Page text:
Once again, in spite of much hype, CRISPR missed out on the Nobel Prize for Chemistry, in favour of three scientists who pioneered the design and production of molecular machines. Which is still pretty exciting science. So while we reset the clock and begin the countdown afresh for next year’s Prizes, here is a cheery reminder of other happenings from the scientific internet. 

Does a luxury fashion line inspired by prescription pills glamorize addiction?

Designer fashion label Moschino has released a line of clothing emblazoned with mock labels for prescription medication. But what is cheeky for some is generating criticism from some who believe the range is in poor taste. The US is experiencing an opiod crisis that has been generated in part by the overprescription of potent painkillers. 

Democratic databases: science on GitHub

GitHub is well-established as a platform for software development, with some 15 million users around the world. But scientists are increasingly turning to the online community as a means to share data. Caitlin Rivers shared Ebola outbreak information in computer-readable tables, and saw others begin to download her data, and even create programming scripts to run simple error checks. 

‘Blindfolded’ ants reveal clues to insect navigation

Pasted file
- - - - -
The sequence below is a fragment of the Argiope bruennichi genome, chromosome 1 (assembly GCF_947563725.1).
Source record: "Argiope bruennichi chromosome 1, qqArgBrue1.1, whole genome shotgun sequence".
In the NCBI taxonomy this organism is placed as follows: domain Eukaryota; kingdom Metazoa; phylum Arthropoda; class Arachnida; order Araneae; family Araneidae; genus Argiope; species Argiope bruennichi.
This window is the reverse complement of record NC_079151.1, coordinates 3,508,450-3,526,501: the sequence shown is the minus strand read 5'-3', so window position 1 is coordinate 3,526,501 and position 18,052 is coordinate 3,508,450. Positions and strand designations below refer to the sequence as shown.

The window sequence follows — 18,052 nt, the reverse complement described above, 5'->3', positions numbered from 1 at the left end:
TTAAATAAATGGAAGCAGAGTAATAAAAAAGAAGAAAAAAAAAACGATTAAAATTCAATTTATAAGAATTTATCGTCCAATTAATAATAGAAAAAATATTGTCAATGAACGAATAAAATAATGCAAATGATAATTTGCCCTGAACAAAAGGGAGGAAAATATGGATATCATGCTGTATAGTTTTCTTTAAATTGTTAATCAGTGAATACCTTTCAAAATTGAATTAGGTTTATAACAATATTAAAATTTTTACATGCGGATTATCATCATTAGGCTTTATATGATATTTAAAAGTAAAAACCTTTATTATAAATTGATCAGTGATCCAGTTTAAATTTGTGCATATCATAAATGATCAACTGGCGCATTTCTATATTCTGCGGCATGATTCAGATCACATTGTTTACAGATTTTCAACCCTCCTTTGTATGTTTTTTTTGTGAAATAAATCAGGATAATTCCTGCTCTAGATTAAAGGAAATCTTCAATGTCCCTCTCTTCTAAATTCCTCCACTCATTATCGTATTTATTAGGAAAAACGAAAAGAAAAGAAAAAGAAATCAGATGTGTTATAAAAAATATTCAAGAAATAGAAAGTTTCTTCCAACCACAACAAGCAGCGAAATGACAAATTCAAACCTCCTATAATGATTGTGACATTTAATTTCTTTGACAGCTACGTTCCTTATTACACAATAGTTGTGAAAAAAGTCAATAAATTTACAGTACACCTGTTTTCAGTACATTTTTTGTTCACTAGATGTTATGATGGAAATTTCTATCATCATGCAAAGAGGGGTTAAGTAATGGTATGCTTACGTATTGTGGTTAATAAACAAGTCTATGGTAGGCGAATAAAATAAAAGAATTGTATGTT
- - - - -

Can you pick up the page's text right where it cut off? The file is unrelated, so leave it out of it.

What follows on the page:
Desert-dwelling ants use sight as a backup to step counting when they measure distance, according to new research published in Science.

The world is not enough

“I’D LIKE to die on Mars. Just not on impact.” Classic Elon Musk. The eccentric billionaire has never been shy about his motivations in founding SpaceX, and in this article The Economist takes a look at the aspirations, ideas, and technology, that could eventually make Musk’s vision for a Mars colony a reality.

And one from us…

Cell autophagy claims Nobel Prize for Physiology or Medicine

CRISPR may have missed out this time, but work in genetics once again took centre stage in the award for Medicine or Physiology. In the early 1990s, scientist Yoshinori Ohsumi identified the genes that control how cells recycle old components. And research into both cancer and neurological conditions has benefited from this work ever since. 

More on these topics